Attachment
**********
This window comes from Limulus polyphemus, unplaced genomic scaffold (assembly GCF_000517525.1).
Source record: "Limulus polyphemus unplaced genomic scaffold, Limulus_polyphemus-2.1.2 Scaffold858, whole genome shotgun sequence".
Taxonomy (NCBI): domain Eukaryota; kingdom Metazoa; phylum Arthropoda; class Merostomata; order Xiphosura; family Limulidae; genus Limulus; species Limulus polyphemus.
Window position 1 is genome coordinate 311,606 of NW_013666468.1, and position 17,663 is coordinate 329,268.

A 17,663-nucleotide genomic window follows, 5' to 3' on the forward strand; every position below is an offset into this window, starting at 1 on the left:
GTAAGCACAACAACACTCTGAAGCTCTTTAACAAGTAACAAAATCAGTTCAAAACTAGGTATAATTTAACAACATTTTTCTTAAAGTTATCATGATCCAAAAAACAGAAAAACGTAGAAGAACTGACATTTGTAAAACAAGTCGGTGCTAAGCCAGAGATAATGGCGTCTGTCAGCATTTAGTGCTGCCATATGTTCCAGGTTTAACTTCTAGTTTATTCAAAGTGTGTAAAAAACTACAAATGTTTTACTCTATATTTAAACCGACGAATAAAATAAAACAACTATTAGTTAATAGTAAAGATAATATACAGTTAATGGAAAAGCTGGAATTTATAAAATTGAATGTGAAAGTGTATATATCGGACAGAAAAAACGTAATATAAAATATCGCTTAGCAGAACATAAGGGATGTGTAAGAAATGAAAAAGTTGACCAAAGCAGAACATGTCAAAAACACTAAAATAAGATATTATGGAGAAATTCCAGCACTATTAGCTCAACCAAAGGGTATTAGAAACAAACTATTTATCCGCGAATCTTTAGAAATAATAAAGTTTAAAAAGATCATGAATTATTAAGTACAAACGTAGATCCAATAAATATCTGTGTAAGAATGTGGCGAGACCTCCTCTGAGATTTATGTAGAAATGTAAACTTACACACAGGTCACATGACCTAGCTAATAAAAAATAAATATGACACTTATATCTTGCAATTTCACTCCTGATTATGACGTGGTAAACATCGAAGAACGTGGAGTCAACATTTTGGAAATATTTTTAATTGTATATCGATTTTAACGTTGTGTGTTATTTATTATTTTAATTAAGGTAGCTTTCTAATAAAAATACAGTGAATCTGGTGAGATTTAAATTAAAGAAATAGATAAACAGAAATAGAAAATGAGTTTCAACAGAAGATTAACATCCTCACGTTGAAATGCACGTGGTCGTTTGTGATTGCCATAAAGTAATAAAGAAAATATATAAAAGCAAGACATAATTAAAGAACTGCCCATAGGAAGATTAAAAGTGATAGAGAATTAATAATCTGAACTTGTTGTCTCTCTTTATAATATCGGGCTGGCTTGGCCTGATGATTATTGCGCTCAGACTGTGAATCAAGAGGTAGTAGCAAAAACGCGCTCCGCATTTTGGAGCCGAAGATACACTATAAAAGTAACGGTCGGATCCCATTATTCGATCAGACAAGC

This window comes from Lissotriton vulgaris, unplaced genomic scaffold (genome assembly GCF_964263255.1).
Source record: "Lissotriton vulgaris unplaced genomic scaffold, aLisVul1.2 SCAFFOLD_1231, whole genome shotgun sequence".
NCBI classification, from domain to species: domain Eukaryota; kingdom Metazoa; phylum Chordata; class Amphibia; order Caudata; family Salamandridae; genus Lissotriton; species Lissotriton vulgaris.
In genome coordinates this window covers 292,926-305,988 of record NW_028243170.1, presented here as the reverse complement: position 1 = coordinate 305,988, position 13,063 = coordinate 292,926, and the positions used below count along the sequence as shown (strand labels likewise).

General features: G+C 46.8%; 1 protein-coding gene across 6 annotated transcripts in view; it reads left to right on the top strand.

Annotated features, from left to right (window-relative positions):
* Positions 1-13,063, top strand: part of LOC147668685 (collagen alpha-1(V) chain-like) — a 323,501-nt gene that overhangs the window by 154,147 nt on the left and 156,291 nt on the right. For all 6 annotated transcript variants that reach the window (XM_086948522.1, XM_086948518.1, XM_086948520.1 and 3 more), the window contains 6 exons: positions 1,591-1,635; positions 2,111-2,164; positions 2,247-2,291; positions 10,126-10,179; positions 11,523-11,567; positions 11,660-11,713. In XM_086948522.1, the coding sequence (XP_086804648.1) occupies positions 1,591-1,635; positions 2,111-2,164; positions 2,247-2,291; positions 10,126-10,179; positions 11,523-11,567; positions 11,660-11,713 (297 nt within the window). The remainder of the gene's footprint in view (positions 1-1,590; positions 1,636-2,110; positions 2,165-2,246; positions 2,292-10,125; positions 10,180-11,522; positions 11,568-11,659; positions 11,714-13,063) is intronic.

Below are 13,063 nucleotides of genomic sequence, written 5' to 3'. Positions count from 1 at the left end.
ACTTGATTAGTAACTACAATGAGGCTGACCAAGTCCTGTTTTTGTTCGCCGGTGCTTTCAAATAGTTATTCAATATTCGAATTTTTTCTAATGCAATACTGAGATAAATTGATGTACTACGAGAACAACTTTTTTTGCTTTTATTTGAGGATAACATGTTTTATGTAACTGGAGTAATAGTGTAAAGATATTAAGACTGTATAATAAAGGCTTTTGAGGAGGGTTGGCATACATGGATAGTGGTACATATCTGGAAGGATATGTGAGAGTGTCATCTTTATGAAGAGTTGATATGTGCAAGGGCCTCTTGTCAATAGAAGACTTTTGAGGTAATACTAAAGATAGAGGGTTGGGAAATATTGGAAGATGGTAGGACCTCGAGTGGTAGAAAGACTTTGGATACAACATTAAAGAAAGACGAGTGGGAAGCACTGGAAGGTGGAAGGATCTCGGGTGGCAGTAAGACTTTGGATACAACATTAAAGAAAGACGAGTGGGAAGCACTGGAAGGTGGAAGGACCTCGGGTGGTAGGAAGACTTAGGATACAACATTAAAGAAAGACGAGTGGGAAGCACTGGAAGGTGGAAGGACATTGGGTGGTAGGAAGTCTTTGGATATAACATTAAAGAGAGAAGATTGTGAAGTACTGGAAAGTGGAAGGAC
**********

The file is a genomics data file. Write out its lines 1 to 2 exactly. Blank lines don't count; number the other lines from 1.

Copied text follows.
This window comes from Limulus polyphemus, unplaced genomic scaffold (assembly GCF_000517525.1).
Source record: "Limulus polyphemus unplaced genomic scaffold, Limulus_polyphemus-2.1.2 Scaffold858, whole genome shotgun sequence".